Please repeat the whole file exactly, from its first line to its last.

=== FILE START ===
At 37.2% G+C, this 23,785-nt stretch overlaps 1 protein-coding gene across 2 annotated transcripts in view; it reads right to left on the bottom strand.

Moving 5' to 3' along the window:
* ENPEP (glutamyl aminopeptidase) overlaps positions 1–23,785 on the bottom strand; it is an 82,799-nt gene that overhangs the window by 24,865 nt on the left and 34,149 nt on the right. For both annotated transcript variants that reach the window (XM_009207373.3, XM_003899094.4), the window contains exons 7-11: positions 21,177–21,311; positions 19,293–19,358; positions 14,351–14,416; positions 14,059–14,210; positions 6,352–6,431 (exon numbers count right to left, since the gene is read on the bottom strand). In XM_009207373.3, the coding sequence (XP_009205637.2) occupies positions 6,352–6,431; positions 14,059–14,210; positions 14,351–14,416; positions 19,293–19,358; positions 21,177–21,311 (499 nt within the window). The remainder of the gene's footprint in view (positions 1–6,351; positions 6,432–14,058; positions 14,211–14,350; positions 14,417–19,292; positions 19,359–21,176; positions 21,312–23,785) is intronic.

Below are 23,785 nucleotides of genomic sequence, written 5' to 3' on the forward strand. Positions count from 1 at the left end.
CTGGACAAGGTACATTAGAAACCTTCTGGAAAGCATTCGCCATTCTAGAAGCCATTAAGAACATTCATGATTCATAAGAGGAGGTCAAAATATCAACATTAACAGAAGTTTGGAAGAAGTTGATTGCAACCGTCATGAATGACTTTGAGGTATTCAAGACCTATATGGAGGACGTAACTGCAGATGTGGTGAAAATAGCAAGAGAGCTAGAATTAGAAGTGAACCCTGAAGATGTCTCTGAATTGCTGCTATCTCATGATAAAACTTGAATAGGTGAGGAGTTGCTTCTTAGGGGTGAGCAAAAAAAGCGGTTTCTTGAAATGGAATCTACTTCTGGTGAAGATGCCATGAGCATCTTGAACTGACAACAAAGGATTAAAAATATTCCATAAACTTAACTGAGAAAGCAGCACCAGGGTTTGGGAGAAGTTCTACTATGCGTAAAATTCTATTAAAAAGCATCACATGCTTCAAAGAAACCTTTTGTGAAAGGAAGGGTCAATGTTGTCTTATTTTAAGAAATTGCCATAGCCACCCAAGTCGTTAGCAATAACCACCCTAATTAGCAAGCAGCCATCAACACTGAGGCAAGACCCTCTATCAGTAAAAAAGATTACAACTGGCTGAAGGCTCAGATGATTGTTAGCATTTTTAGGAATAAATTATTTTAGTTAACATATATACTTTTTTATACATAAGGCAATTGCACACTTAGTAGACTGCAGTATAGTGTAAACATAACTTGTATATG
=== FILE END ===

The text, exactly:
At 37.2% G+C, this 23,785-nt stretch overlaps 1 protein-coding gene across 2 annotated transcripts in view; it reads right to left on the bottom strand.

Moving 5' to 3' along the window:
* ENPEP (glutamyl aminopeptidase) overlaps positions 1–23,785 on the bottom strand; it is an 82,799-nt gene that overhangs the window by 24,865 nt on the left and 34,149 nt on the right. For both annotated transcript variants that reach the window (XM_009207373.3, XM_003899094.4), the window contains exons 7-11: positions 21,177–21,311; positions 19,293–19,358; positions 14,351–14,416; positions 14,059–14,210; positions 6,352–6,431 (exon numbers count right to left, since the gene is read on the bottom strand). In XM_009207373.3, the coding sequence (XP_009205637.2) occupies positions 6,352–6,431; positions 14,059–14,210; positions 14,351–14,416; positions 19,293–19,358; positions 21,177–21,311 (499 nt within the window). The remainder of the gene's footprint in view (positions 1–6,351; positions 6,432–14,058; positions 14,211–14,350; positions 14,417–19,292; positions 19,359–21,176; positions 21,312–23,785) is intronic.

Below are 23,785 nucleotides of genomic sequence, written 5' to 3' on the forward strand. Positions count from 1 at the left end.
CTGGACAAGGTACATTAGAAACCTTCTGGAAAGCATTCGCCATTCTAGAAGCCATTAAGAACATTCATGATTCATAAGAGGAGGTCAAAATATCAACATTAACAGAAGTTTGGAAGAAGTTGATTGCAACCGTCATGAATGACTTTGAGGTATTCAAGACCTATATGGAGGACGTAACTGCAGATGTGGTGAAAATAGCAAGAGAGCTAGAATTAGAAGTGAACCCTGAAGATGTCTCTGAATTGCTGCTATCTCATGATAAAACTTGAATAGGTGAGGAGTTGCTTCTTAGGGGTGAGCAAAAAAAGCGGTTTCTTGAAATGGAATCTACTTCTGGTGAAGATGCCATGAGCATCTTGAACTGACAACAAAGGATTAAAAATATTCCATAAACTTAACTGAGAAAGCAGCACCAGGGTTTGGGAGAAGTTCTACTATGCGTAAAATTCTATTAAAAAGCATCACATGCTTCAAAGAAACCTTTTGTGAAAGGAAGGGTCAATGTTGTCTTATTTTAAGAAATTGCCATAGCCACCCAAGTCGTTAGCAATAACCACCCTAATTAGCAAGCAGCCATCAACACTGAGGCAAGACCCTCTATCAGTAAAAAAGATTACAACTGGCTGAAGGCTCAGATGATTGTTAGCATTTTTAGGAATAAATTATTTTAGTTAACATATATACTTTTTTATACATAAGGCAATTGCACACTTAGTAGACTGCAGTATAGTGTAAACATAACTTGTATATG